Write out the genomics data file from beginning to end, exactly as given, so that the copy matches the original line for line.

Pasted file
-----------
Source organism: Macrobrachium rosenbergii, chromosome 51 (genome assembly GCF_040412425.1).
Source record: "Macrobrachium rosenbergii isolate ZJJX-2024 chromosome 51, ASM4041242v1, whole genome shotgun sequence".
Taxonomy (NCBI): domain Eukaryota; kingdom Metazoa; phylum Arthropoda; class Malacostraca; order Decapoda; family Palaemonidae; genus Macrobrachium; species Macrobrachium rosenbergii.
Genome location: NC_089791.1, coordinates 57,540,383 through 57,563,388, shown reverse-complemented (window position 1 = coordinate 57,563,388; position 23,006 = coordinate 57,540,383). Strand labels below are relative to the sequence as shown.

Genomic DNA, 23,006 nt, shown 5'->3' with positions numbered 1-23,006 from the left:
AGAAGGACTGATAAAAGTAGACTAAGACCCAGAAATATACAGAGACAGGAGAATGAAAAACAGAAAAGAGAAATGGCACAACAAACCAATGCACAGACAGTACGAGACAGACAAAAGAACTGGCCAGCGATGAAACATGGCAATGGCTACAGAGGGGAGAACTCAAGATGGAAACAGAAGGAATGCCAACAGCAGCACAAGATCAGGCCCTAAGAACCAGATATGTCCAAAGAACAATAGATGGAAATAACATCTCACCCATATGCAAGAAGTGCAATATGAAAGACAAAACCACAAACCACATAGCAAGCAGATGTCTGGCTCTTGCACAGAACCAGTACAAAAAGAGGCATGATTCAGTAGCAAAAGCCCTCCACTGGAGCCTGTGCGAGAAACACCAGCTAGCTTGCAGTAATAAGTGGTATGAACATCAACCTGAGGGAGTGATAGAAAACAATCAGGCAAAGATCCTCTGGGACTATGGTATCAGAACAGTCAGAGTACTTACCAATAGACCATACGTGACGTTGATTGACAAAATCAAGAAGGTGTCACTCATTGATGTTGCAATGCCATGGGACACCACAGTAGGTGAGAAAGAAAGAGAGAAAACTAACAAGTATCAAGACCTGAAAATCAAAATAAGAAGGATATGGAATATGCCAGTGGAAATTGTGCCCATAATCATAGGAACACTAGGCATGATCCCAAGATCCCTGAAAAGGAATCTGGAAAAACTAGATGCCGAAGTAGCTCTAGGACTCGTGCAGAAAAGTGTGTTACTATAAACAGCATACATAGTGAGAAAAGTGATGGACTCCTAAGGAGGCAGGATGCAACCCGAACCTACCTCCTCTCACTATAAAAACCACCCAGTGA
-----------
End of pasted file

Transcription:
Source organism: Macrobrachium rosenbergii, chromosome 51 (genome assembly GCF_040412425.1).
Source record: "Macrobrachium rosenbergii isolate ZJJX-2024 chromosome 51, ASM4041242v1, whole genome shotgun sequence".
Taxonomy (NCBI): domain Eukaryota; kingdom Metazoa; phylum Arthropoda; class Malacostraca; order Decapoda; family Palaemonidae; genus Macrobrachium; species Macrobrachium rosenbergii.
Genome location: NC_089791.1, coordinates 57,540,383 through 57,563,388, shown reverse-complemented (window position 1 = coordinate 57,563,388; position 23,006 = coordinate 57,540,383). Strand labels below are relative to the sequence as shown.

Genomic DNA, 23,006 nt, shown 5'->3' with positions numbered 1-23,006 from the left:
AGAAGGACTGATAAAAGTAGACTAAGACCCAGAAATATACAGAGACAGGAGAATGAAAAACAGAAAAGAGAAATGGCACAACAAACCAATGCACAGACAGTACGAGACAGACAAAAGAACTGGCCAGCGATGAAACATGGCAATGGCTACAGAGGGGAGAACTCAAGATGGAAACAGAAGGAATGCCAACAGCAGCACAAGATCAGGCCCTAAGAACCAGATATGTCCAAAGAACAATAGATGGAAATAACATCTCACCCATATGCAAGAAGTGCAATATGAAAGACAAAACCACAAACCACATAGCAAGCAGATGTCTGGCTCTTGCACAGAACCAGTACAAAAAGAGGCATGATTCAGTAGCAAAAGCCCTCCACTGGAGCCTGTGCGAGAAACACCAGCTAGCTTGCAGTAATAAGTGGTATGAACATCAACCTGAGGGAGTGATAGAAAACAATCAGGCAAAGATCCTCTGGGACTATGGTATCAGAACAGTCAGAGTACTTACCAATAGACCATACGTGACGTTGATTGACAAAATCAAGAAGGTGTCACTCATTGATGTTGCAATGCCATGGGACACCACAGTAGGTGAGAAAGAAAGAGAGAAAACTAACAAGTATCAAGACCTGAAAATCAAAATAAGAAGGATATGGAATATGCCAGTGGAAATTGTGCCCATAATCATAGGAACACTAGGCATGATCCCAAGATCCCTGAAAAGGAATCTGGAAAAACTAGATGCCGAAGTAGCTCTAGGACTCGTGCAGAAAAGTGTGTTACTATAAACAGCATACATAGTGAGAAAAGTGATGGACTCCTAAGGAGGCAGGATGCAACCCGAACCTACCTCCTCTCACTATAAAAACCACCCAGTGA